Maybe it's time to get away from putting mere politicians on currency, pick national heroes/artists/etc instead?

I guess Washington and Lincoln would stay, and maybe even Franklin. But how about Neil Armstrong, Babe Ruth, Rosa Parks, Charles Lindbergh, Andy Warhol, Elvis Presley, Steve Jobs, etc?

It'd be pretty fun to poll the country to see what names win the real 'American idol'

But how about Neil Armstrong, Babe Ruth, Rosa Parks, Charles Lindbergh, Andy Warhol, Elvis Presley, Steve Jobs, etc

Washington was not a 'mere politician', and not primarily a politician. He was a planter, surveyor, and military officer. Alexander Hamilton was a seminal figure in the foundation of a national currency and banking system.

Rosa Parks was recording secretary of the local NAACP chapter selected for her task because she was fairly presentable and tranquil and disciplined enough not to respond to authorities with volleys of curses (as another candidate for her task was given to); she never did anything else of note. Andy Warhol was an interesting character and that's all. Lindbergh was accomplished within a certain circle; from this distance its hard to see what the fuss was all about. He had peers. Ruth and Presley were producers of mass entertainment. Neil Armstrong also had peers; why elevate one over another? We might also leave Steven Jobs in the ground for 50 years before we put him on the currency.

Not many figures more consequential than Gen. Eisenhower.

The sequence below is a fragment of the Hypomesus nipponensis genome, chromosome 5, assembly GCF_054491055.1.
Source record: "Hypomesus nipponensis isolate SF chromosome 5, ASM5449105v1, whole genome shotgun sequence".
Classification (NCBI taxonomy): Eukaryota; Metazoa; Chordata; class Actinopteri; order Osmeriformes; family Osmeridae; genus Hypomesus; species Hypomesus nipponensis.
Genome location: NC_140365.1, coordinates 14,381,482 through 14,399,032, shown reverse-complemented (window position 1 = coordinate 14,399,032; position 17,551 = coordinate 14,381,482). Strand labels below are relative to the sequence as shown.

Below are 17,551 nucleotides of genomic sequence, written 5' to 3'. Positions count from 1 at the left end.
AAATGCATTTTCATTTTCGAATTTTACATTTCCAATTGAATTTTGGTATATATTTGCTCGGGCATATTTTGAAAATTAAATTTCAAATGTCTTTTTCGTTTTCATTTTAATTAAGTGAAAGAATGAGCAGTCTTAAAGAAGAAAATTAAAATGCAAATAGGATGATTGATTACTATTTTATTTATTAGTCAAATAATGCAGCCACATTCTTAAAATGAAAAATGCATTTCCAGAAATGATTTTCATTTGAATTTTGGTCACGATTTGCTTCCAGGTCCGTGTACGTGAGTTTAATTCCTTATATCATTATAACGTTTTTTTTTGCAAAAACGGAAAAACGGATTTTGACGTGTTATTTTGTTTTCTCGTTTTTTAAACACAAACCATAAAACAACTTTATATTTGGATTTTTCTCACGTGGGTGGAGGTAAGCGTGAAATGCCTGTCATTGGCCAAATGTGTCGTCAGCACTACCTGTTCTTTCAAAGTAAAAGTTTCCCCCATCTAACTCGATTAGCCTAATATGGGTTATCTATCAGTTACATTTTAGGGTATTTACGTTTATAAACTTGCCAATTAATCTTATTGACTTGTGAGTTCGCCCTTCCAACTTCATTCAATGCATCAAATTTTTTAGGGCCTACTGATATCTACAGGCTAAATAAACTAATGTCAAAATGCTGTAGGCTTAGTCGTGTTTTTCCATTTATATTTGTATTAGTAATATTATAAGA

Well, now we know how you'd vote. Thing is we'd probably ask others to vote too, sorry Art.

Hamilton and Eisenhower 'had peers' too.

I already said Washington stays.

Ruth and Presley were mass entertainers? Really? Thanks for the tip!

Eisenhower was supreme allied commander. His only true peer was MacArthur. There were seven others who were awarded the 5th star. About five of the nine names might be recognized by those not military history buffs, and only one was ever commander-in-chief. There were about a dozen men who walked on the moon and none of them commanded armies with six and seven digit populations of soldiers.

We had one and only one Secretary of the Treasury at the time seminal financial institutions were founded. He was also the animating spirit of the Federalist Party. Not many peers in the context of his time, and the rest are no longer. (George Will put it thus, "Look around you. This is Hamilton's republic" [and not Jefferson's]). You might add Madison for a different kettle of reasons.

Ruth and Presley were mass entertainers?